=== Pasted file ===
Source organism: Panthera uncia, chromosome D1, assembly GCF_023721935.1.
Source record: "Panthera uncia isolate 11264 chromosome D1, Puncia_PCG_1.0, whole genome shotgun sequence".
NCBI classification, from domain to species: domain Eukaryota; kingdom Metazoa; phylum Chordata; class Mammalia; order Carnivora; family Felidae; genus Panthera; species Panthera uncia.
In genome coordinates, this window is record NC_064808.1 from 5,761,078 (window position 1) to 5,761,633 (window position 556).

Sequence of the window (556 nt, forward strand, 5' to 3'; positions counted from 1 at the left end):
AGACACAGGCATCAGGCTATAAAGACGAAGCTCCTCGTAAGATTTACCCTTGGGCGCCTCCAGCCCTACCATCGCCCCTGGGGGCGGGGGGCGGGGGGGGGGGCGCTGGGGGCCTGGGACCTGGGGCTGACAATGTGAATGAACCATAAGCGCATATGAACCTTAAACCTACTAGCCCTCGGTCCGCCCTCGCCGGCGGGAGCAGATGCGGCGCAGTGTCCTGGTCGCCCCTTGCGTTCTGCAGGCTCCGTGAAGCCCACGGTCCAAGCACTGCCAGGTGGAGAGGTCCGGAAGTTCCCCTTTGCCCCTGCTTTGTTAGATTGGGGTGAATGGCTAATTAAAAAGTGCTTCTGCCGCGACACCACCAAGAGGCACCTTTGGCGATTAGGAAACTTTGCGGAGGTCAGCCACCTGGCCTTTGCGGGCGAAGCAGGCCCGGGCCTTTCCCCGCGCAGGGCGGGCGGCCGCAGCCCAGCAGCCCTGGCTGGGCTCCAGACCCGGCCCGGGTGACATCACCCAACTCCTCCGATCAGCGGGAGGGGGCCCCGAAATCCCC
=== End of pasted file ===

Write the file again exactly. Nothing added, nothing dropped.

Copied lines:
Source organism: Panthera uncia, chromosome D1, assembly GCF_023721935.1.
Source record: "Panthera uncia isolate 11264 chromosome D1, Puncia_PCG_1.0, whole genome shotgun sequence".
NCBI classification, from domain to species: domain Eukaryota; kingdom Metazoa; phylum Chordata; class Mammalia; order Carnivora; family Felidae; genus Panthera; species Panthera uncia.
In genome coordinates, this window is record NC_064808.1 from 5,761,078 (window position 1) to 5,761,633 (window position 556).

Sequence of the window (556 nt, forward strand, 5' to 3'; positions counted from 1 at the left end):
AGACACAGGCATCAGGCTATAAAGACGAAGCTCCTCGTAAGATTTACCCTTGGGCGCCTCCAGCCCTACCATCGCCCCTGGGGGCGGGGGGCGGGGGGGGGGGCGCTGGGGGCCTGGGACCTGGGGCTGACAATGTGAATGAACCATAAGCGCATATGAACCTTAAACCTACTAGCCCTCGGTCCGCCCTCGCCGGCGGGAGCAGATGCGGCGCAGTGTCCTGGTCGCCCCTTGCGTTCTGCAGGCTCCGTGAAGCCCACGGTCCAAGCACTGCCAGGTGGAGAGGTCCGGAAGTTCCCCTTTGCCCCTGCTTTGTTAGATTGGGGTGAATGGCTAATTAAAAAGTGCTTCTGCCGCGACACCACCAAGAGGCACCTTTGGCGATTAGGAAACTTTGCGGAGGTCAGCCACCTGGCCTTTGCGGGCGAAGCAGGCCCGGGCCTTTCCCCGCGCAGGGCGGGCGGCCGCAGCCCAGCAGCCCTGGCTGGGCTCCAGACCCGGCCCGGGTGACATCACCCAACTCCTCCGATCAGCGGGAGGGGGCCCCGAAATCCCC